A significant gas pipeline. There are dozens of government agencies involved. The water supply of a Florida city. And now it’s one of the top meat producers on the planet.
Cyberattacks have increased dramatically in recent months, disrupting products and services that are essential to our daily lives. Ransomware, a set of tools that allows hackers to gain access to computer systems and disrupt or lock them until they are paid, has been used in many of these attacks.
Ransomware isn’t a new threat. However, hackers are increasingly targeting critical infrastructure and physical business operations, making attacks more profitable for criminals and more devastating for victims. And, with the rise of remote work during the pandemic, there’s a sign of things to come.
With the rise of remote work during the pandemic, significant vulnerabilities have surfaced, making such attacks even easier to carry out.
After declaring 2020 the “worst year ever” for extortion-related cyberattacks, the US Department of Justice formed a ransomware task force in April. The problem appears to be escalating: According to a report from cybersecurity firm Check Point Software, ransomware attacks have increased by 102 percent in the first half of 2021 compared to the same period last year. That doesn’t take into account recent events, such as a ferry operator in Martha’s Vineyard, Cape Cod, and Nantucket announcing on Wednesday that it had been hacked by ransomware.
The US government is stepping up its efforts to combat ransomware, but experts warn that without significant private sector cooperation and investment, these attacks will likely continue.
Many people believe that cyberattacks are simply attempts by hackers to steal sensitive data or money over the internet. However, hackers have discovered that targeting physical infrastructure is a lucrative business.
These attacks have the potential to cause havoc in people’s lives, resulting in product shortages, higher prices, and other negative consequences. The greater the disruption, the more likely it is that businesses will pay to mitigate it.
“If you’re a ransomware actor, your goal is to inflict as much pain as possible to compel these companies to pay you,” said Katell Thielemann, Gartner’s vice president analyst for security and risk management. “This is beyond cybersecurity only, this is now a cyber-physical event where actual, physical-world processes get halted. When you can target companies in those environments, clearly that’s where the most pain is felt because that’s where they make money.”
According to US officials, Russia is responsible for a number of recent ransomware attacks. The FBI said on Wednesday that the attack on JBS was carried out by the Russian cybercriminal group REvil, which also tried to extort Apple supplier Quanta Computer earlier this year. REvil is similar to DarkSide, the group blamed by US officials for shutting down the Colonial Pipeline last month with a ransomware attack.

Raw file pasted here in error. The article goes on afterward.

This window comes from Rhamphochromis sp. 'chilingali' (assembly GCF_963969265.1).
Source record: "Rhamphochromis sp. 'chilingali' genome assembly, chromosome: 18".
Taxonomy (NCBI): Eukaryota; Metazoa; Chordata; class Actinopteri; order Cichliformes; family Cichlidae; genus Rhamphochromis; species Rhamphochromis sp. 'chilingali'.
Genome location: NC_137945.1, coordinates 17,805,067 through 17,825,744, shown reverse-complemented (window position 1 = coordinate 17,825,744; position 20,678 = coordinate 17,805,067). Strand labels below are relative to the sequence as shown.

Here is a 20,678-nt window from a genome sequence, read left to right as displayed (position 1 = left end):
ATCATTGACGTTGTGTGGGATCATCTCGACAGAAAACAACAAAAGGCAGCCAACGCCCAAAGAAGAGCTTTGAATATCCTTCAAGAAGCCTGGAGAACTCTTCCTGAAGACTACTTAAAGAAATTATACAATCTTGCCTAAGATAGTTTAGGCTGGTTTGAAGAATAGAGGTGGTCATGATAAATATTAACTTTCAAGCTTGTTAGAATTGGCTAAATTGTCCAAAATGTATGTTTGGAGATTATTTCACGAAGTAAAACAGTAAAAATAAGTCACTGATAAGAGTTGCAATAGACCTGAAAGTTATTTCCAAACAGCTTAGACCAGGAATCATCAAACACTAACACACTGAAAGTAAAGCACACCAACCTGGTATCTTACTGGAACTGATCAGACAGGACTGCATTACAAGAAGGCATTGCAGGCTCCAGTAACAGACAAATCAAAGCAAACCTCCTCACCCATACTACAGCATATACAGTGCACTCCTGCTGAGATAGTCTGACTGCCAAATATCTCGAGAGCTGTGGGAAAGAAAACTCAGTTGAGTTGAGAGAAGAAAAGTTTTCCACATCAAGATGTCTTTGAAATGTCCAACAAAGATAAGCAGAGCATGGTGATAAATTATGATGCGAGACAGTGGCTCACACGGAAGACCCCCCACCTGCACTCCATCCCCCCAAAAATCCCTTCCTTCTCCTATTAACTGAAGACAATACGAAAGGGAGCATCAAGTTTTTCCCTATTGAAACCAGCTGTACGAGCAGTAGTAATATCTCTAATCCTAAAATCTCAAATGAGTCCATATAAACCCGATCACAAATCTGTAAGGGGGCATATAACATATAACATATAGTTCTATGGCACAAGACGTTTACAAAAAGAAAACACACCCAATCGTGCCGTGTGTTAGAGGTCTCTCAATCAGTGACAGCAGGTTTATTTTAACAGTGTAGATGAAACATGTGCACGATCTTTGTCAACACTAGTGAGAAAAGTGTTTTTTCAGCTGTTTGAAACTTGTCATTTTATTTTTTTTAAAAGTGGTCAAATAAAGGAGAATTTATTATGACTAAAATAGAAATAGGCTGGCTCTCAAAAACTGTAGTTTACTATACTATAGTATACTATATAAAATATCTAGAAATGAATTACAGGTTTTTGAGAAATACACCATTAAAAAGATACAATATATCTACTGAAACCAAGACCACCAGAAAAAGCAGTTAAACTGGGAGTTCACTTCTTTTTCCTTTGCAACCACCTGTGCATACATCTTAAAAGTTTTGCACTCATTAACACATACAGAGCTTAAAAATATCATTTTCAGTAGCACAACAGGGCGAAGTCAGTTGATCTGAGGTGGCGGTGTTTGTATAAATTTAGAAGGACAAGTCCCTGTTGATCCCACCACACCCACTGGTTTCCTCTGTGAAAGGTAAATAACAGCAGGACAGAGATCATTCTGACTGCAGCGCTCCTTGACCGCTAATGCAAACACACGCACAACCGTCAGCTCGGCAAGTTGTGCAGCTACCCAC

Both REvil and DarkSide, according to experts, operate “ransomware-as-a-service” businesses, employing large teams to develop tools that help others carry out ransomware attacks while taking a cut of the profits. They may also carry out their own attacks in some cases. According to cybersecurity experts, Russian law enforcement typically leaves such groups operating within the country alone if their targets are elsewhere because they bring money into the country.
JBS has not said whether it paid a ransom to the attackers, but Colonial Pipeline’s CEO admitted to paying a $4.4 million ransom to get the company back up and running.
Experts generally advise against paying ransoms in order to avoid funding the criminal organizations that demand them, but businesses sometimes have no choice but to reopen.
The list of possible targets is extensive. Energy, healthcare, financial services, water, transportation, food, and agriculture are among the 16 industries listed by the US government’s Cybersecurity and Infrastructure Agency (CISA) as “critical infrastructure sectors,” with a compromise having a “debilitating effect” on the US economy and security. However, experts say that much of this infrastructure is outdated, and that its cyber defenses haven’t kept up with the evolution of malicious actors.
To make matters worse, according to Mark Ostrowski, head of engineering at Check Point, many companies in those industries haven’t traditionally thought of themselves as tech companies, which means their systems may be less sophisticated and easier to compromise.
“So hospitals, their business is to save lives; meat and poultry is to produce goods and services; pipelines are to create gas exchange or oil exchange,” he said. “Those certain industries also may be targeted because maybe they’re behind in their [software] patching, maybe their cyber program is not quite what it needs to be.”
In recent years, this has become increasingly true. More physical infrastructure has been embedded with connected devices that link it to a company’s larger network as technology has advanced. Even if a hacker gains access to a company’s network via its email system, they may be able to cause havoc with the machines in its manufacturing facilities or other areas of the business.
“The world is becoming more connected” and we should expect the risks “to multiply across all of these industries,” Thielemann said.